Okay, it’s official- I’m totally drinking the fall Kool-Aid. All this fall talk got me thinking about other things I loved as a kid during this time of year, but I will stick to really, really important topics for the purpose of this post: Halloween and the candy situation.
I don’t care who you are or where you grew up; Halloween for kids is a big deal, visiting the Halloween Store every year is a fantastic experience. Candy is an even bigger deal. Aside from all the unhealthy facts and findings the fitness experts of the world want to spoil you with, candy is awesome all the time, but when you are a kid- it’s like currency and happiness combined in one little bright and colorful package.Â It was a festival of awesomeness for me.
Side note: Halloween was NOT the festival of awesomeness in the third grade. My first pet, Blanche, died while I was trick-or-treating with my friends. (Courtney, if you read this, there is no need to comment on the details of this event)Â I digress…
Anyway, I remember “beggars night” clear as day. I would dress up as whatever princess, Cabbage Patch Kid, cat, or bunny that I decided upon for the moment. With pillow case in hand, dad on site with his pick-up truck (we would ride from street to street in the bed of it), and strategy for the houses planned out- we were off, a-candy-hunting-we-would-go!
The difference in the aforementioned candy houses are easy to describe:
Type 1: Typical lollipop basket, Whoppers, M&Ms, Tootsie-Rolls, Smartees, Nestle Crunch bars, Starburst and Skittles are your usual give-a-ways. We appreciate you because you add to the collection, but you are not my favorite house.
Type 2: The jerks or the house that usually gets the “seriously? come on!” response. You know what’s there: raisins, Good-N-Plenty, apples, popcorn balls, mini toothbrushes, and toothpaste, and Raisinettes are in your basket. We typically are warned of your presence on the block and avoid you at all costs. Â Then, through a strong use of WOM we carry-on the message. You do not deserve to have your light on. Â Traitors.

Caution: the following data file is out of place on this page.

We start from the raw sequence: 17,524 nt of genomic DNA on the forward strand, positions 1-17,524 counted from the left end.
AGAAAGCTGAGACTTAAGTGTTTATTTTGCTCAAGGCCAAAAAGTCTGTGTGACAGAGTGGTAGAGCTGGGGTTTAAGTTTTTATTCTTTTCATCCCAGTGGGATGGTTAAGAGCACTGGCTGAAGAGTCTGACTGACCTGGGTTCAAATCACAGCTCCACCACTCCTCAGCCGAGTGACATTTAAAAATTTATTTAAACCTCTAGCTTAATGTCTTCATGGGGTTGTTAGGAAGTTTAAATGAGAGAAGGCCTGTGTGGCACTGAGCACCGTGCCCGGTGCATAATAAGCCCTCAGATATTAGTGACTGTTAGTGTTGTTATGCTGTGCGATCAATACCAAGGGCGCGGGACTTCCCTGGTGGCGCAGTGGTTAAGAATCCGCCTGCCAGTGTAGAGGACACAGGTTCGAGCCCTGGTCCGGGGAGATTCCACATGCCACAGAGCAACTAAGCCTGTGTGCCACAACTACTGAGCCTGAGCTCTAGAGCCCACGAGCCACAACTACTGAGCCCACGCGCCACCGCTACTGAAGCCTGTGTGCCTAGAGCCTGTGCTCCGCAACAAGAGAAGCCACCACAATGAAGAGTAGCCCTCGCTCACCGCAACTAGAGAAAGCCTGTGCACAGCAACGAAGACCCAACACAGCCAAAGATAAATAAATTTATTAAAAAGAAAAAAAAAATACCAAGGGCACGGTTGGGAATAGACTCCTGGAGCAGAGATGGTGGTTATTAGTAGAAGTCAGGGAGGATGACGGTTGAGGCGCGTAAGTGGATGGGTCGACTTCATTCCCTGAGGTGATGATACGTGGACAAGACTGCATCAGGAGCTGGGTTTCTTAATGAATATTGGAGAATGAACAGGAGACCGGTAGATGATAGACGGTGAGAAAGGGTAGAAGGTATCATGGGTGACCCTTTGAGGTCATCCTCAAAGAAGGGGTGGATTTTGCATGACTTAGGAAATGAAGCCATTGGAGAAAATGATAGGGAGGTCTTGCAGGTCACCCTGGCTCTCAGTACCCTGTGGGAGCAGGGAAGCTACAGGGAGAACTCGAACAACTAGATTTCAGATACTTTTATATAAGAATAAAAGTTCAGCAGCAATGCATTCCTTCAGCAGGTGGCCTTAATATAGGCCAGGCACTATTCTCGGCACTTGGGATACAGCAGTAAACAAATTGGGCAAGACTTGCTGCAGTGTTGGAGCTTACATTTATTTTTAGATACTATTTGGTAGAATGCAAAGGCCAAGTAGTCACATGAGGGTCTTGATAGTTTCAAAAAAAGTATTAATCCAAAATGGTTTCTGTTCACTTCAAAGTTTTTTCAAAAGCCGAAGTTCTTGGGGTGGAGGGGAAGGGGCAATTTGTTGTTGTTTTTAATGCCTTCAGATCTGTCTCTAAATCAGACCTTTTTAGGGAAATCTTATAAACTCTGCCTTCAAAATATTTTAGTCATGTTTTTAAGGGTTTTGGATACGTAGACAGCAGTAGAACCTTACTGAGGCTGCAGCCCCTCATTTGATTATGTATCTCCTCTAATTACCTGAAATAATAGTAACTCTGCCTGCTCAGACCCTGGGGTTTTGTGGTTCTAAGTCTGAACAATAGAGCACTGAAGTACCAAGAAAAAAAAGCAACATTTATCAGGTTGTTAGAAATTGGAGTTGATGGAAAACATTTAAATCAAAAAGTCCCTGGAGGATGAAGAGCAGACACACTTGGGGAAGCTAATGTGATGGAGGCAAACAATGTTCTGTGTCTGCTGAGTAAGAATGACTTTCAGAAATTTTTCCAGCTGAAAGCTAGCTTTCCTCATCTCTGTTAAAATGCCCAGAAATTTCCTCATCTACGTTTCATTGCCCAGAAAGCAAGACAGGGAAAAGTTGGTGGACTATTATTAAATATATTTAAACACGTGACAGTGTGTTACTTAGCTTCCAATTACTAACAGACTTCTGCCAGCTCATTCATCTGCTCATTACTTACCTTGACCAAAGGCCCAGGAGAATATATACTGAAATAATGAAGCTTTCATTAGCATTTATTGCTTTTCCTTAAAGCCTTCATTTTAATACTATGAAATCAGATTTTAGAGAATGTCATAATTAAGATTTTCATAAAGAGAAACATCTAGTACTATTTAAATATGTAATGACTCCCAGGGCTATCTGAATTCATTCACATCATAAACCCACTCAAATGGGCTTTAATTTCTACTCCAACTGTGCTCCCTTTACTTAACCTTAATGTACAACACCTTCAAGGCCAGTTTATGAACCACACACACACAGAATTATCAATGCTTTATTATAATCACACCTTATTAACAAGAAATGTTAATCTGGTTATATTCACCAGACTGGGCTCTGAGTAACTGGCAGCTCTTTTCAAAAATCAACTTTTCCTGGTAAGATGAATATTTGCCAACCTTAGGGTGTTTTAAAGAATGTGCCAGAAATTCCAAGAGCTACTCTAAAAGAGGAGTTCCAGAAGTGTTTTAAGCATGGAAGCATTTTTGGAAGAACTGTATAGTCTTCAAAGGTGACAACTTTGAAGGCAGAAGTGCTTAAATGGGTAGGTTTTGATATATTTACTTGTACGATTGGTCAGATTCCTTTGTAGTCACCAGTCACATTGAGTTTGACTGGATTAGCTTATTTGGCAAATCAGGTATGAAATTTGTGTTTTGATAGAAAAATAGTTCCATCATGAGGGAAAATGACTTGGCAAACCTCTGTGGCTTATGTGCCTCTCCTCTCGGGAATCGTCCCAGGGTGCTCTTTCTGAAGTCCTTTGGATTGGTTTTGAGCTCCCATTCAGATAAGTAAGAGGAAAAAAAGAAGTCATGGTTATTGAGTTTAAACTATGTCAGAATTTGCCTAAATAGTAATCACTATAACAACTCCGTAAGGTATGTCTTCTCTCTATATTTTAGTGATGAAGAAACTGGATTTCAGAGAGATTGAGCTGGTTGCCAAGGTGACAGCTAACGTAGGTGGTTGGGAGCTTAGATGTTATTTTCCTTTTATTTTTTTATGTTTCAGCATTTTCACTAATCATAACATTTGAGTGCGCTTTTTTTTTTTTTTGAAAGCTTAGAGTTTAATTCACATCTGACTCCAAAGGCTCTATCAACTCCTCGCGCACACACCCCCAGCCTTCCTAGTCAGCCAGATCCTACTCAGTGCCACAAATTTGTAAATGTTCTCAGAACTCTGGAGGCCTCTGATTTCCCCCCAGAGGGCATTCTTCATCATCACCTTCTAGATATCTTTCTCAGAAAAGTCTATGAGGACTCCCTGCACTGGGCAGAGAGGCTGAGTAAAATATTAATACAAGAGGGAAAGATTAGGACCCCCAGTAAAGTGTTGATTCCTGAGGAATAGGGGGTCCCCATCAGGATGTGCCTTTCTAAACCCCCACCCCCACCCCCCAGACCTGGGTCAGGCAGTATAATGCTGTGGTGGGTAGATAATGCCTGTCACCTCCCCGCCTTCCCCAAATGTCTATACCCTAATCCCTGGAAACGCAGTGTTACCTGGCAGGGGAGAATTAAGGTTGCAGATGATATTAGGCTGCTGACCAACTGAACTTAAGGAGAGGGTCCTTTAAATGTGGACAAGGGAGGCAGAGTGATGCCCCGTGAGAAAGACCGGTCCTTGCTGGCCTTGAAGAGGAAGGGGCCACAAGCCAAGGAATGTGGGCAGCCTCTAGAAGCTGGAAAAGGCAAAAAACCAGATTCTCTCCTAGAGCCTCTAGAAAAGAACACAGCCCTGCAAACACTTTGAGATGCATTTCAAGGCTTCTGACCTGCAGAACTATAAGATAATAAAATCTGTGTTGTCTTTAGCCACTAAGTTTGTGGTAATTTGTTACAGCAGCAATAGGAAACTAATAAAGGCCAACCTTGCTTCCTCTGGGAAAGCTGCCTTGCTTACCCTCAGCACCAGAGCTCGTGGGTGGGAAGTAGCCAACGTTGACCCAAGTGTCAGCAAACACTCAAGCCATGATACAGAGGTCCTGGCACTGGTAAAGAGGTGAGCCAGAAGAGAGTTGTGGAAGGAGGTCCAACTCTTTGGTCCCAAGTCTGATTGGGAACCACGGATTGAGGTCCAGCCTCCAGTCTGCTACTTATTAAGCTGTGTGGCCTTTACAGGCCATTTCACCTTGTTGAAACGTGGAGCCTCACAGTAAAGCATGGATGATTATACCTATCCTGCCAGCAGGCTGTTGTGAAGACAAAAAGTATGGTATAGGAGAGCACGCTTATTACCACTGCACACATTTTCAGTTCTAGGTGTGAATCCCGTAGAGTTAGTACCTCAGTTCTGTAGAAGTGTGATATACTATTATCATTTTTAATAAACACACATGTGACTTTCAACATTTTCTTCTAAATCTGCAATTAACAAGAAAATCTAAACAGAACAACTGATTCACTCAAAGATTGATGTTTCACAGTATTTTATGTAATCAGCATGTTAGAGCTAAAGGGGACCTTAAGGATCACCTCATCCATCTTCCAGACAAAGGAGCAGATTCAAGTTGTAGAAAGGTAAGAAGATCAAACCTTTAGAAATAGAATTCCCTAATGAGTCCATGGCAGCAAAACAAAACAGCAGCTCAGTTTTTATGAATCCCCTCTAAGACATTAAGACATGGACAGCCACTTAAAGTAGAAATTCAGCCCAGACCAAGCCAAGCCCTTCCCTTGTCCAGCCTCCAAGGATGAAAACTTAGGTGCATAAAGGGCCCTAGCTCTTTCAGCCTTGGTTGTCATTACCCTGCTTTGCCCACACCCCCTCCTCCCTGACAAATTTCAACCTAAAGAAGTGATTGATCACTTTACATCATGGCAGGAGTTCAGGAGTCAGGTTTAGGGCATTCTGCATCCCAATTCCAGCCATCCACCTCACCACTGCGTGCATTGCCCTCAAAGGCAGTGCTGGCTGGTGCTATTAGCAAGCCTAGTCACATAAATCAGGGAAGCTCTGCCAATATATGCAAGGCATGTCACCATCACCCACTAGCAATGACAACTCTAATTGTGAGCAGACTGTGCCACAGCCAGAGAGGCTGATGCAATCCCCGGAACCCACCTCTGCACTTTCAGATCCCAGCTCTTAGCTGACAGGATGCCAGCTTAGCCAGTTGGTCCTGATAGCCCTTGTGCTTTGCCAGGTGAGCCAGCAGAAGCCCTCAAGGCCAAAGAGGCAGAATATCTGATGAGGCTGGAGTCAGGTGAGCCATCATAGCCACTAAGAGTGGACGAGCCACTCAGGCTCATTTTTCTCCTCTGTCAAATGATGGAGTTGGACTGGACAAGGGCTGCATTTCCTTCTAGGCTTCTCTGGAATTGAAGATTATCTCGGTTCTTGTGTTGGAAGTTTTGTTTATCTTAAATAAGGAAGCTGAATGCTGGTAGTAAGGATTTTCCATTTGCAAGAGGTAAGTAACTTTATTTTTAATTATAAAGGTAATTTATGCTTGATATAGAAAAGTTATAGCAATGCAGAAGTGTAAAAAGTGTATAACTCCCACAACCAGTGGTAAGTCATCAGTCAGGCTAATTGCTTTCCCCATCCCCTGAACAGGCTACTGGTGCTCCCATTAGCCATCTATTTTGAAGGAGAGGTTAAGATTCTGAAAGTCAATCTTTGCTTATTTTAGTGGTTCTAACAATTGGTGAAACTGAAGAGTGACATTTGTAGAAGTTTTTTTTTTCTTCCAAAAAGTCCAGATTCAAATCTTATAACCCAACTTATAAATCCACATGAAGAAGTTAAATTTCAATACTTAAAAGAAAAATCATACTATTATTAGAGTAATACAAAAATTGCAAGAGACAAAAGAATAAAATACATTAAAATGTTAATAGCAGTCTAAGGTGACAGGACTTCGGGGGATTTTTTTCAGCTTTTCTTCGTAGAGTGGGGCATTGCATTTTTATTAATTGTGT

Type 3: The trusting house. Sure…leave your basket of goodies on the porch with a note that says “please take only one.” We’ll listen. Â Actually, this one is funny. A colleague of mine was speaking how his father was so patient, that he would dress up as a scarecrow and actually sit on the porch with said sign, holding the bowl of candy. As the kids would dare take more than one, he would warn them of the rules, thus scaring the shit out of the dishonest child. Cruel, but funny as hell.
Type 4: The COOL house. You have Reese’s, Twix, Milk Duds, and Snickers. We love you.
Type 5: The rich house. You have full size candy bars. Can we live with you year round?
*NEW* updated 10/14Â Type 6: The haunted yard! I can’t believe I forgot about this little gem of a family. I KNOW you remember this house. Â This family went above and beyond the call of duty by creating an experience before you receive your treats! Fake grave stones, skeletons, creepy themed music, spider webs, etc. As a kid this house scares the ever loving shit out of you, but as you grow, you see that it’s not so bad. Â What is bad at every age? The person who jumps out and yells “BOO!” before you get to the house. This house better always have Reese’s.
Am I missing any?
When I would get home with my friends, we would sit in my basement (it was the TV room), turn on whatever scary movie (I don’t know why Elvira is popping into my head, but she is) was on TV and then go for it.
Business time: Candy was now emptied on the ground for organization, inventory and trade. Â I took this VERY seriously. Reese’s and Snickers obviously got the most stock value, along with the full size (that usually were not in the pot for trade, as that was like gold), then down from there- the items from the bad house (if I partook) were usually tossed aside and then eventually thrown away, if not pawned off on my father. Â I remember my parents would pretend they were looking for razor blades or poison, which usually just meant they wanted some and, as a parental rule, didn’t have to ask first.Â
Last year was the first time I lived in a neighborhood (vs. a city) and was able to pass out candy. Â I was so excited, but honestly, kinda nervous. Â Would I do it right? Thankfully, Brad guided me through this process, and it went off brilliantly. Â What would I do without him? Â Actually, let’s be honest, being a skilled ex-trick-or-treater, I probably would have handled it just fine, but it was more fun with him. Then again, what isn’t? Â 🙂